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Partner and Head of Family Law, Rugby
As the long school summer holiday approaches I find myself having more and more frequent conversations with children and young people regarding their holidays with separated parents. Getting two holidays instead of one could be construed as one of the benefits of living in a separated family and for many children it is, however, for some it can be a time of anguish. The event can give their parents another opportunity to be negative about one another, compare and contrast their quality of life and bemoan their life as a single parent.
If, as a single parent you feel yourself going down this road, please do talk to an appropriate adult about how you feel, hopefully you will receive sympathy and understanding. Although often difficult, try not to burden your children with negative views; imagine how difficult it is for a child if they feel they can’t share with Mum how much they are looking forward to a holiday with Dad or if they feel that they can’t tell Dad any of the details of their fabulous holiday with Mum.
I have been working with a young person recently who feels that when he returns to one parent after seeing the other, he has to say something negative about his stay, to the degree that, if necessary, he will make something up just to appease both parents. In his case holidays can pose an even bigger problem for him; he has faced one parent ‘losing’ his passport which has prevented him going on a trip abroad with the other parent. He has a continual struggle finding a way to tell one parent that the other has planned a holiday for him as they don’t speak to each other. They are, in fact, so critical of one another that they immediately pour cold water on any excitement or enthusiasm he might show about the planned holiday and as a consequence he has to subdue any positive emotions and give limited information about his time away with the other parent. Unfortunately these circumstances aren’t unique to this particular family and happen quite frequently in one guise or another.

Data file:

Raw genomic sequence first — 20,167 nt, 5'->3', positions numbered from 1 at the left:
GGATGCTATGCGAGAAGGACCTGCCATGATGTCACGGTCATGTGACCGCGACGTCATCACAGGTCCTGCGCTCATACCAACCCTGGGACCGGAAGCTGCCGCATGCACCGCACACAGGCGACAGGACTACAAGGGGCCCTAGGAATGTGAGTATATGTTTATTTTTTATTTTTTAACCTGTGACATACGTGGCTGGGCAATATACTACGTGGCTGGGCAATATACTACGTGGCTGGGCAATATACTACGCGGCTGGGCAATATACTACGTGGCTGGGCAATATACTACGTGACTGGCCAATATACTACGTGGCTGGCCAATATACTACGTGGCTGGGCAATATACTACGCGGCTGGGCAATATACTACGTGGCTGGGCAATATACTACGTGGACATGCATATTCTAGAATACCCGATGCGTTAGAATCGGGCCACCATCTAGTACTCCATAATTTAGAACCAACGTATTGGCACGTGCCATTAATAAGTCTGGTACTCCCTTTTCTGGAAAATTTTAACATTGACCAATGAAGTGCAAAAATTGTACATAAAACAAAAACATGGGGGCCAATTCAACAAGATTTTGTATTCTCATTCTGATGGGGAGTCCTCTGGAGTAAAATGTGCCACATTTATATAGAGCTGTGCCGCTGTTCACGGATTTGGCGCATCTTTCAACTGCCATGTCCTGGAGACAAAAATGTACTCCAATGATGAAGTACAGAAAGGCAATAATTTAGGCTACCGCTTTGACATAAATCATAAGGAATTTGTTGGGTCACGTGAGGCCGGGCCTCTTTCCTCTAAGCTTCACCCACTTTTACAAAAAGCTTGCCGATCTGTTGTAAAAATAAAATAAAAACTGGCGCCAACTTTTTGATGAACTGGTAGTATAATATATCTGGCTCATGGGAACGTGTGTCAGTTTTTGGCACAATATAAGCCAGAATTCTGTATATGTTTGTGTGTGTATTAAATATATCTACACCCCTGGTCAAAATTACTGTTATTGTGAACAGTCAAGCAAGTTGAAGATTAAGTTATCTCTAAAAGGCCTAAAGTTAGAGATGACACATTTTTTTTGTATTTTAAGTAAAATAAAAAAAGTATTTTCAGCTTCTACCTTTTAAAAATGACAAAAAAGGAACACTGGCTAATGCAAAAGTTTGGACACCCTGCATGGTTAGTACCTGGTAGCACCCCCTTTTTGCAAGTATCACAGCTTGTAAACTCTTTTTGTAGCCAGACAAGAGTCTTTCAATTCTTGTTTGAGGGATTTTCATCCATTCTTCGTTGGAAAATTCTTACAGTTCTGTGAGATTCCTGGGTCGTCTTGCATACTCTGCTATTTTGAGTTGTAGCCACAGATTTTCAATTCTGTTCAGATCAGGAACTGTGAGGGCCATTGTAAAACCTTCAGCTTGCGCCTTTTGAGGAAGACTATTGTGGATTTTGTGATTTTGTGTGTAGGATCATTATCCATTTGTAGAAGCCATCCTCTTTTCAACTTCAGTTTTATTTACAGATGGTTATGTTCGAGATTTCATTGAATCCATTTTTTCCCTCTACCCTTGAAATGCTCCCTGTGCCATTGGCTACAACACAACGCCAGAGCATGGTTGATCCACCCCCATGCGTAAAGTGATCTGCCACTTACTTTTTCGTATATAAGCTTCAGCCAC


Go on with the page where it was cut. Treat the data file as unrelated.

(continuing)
I can really appreciate that for some parents hearing that their ex partner can afford to take their child or children away to an exotic destination is really difficult, especially if they are struggling financially, it can feel as though salt is being rubbed into an open wound. The situation can invite feelings of guilt and failure and decrease what is probably already low self worth and confidence. These emotions are very hard to manage and might manifest themselves in outpourings of bitterness and negative behaviours.
If you are a parent in this position, feeling that you can’t match the material things that your ex-partner can provide please don’t imagine that your children will love you any less because of this. It’s true, children, especially teenagers can be very materialistic and can place a lot of emphasis on their needs being met in terms of what gifts or treats they receive. But I believe, and the children and young people I work with would confirm this, that their capacity to love both parents goes beyond financial status. Their affection, attachment and love they feel for both parents will not be impaired by how much disposable income they have.
If you would like to confidentially discuss anything raised in this blog, please do not hesitate to contact me.